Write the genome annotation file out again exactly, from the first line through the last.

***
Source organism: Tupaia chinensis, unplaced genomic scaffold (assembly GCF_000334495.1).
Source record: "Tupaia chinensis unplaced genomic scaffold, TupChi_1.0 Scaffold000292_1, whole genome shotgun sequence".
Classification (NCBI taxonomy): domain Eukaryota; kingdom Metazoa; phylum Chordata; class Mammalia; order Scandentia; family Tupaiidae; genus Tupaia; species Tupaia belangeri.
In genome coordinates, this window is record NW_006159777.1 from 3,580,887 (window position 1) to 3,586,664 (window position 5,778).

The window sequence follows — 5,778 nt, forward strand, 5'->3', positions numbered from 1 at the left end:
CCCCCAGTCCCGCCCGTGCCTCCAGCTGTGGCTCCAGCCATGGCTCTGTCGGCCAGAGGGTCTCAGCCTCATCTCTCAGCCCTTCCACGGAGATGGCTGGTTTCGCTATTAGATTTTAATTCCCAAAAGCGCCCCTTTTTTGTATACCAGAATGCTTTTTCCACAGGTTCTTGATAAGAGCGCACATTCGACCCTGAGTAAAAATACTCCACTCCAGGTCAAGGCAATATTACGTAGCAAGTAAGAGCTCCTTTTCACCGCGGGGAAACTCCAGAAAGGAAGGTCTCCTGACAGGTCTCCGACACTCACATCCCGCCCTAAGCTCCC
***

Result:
Source organism: Tupaia chinensis, unplaced genomic scaffold (assembly GCF_000334495.1).
Source record: "Tupaia chinensis unplaced genomic scaffold, TupChi_1.0 Scaffold000292_1, whole genome shotgun sequence".
Classification (NCBI taxonomy): domain Eukaryota; kingdom Metazoa; phylum Chordata; class Mammalia; order Scandentia; family Tupaiidae; genus Tupaia; species Tupaia belangeri.
In genome coordinates, this window is record NW_006159777.1 from 3,580,887 (window position 1) to 3,586,664 (window position 5,778).

The window sequence follows — 5,778 nt, forward strand, 5'->3', positions numbered from 1 at the left end:
CCCCCAGTCCCGCCCGTGCCTCCAGCTGTGGCTCCAGCCATGGCTCTGTCGGCCAGAGGGTCTCAGCCTCATCTCTCAGCCCTTCCACGGAGATGGCTGGTTTCGCTATTAGATTTTAATTCCCAAAAGCGCCCCTTTTTTGTATACCAGAATGCTTTTTCCACAGGTTCTTGATAAGAGCGCACATTCGACCCTGAGTAAAAATACTCCACTCCAGGTCAAGGCAATATTACGTAGCAAGTAAGAGCTCCTTTTCACCGCGGGGAAACTCCAGAAAGGAAGGTCTCCTGACAGGTCTCCGACACTCACATCCCGCCCTAAGCTCCC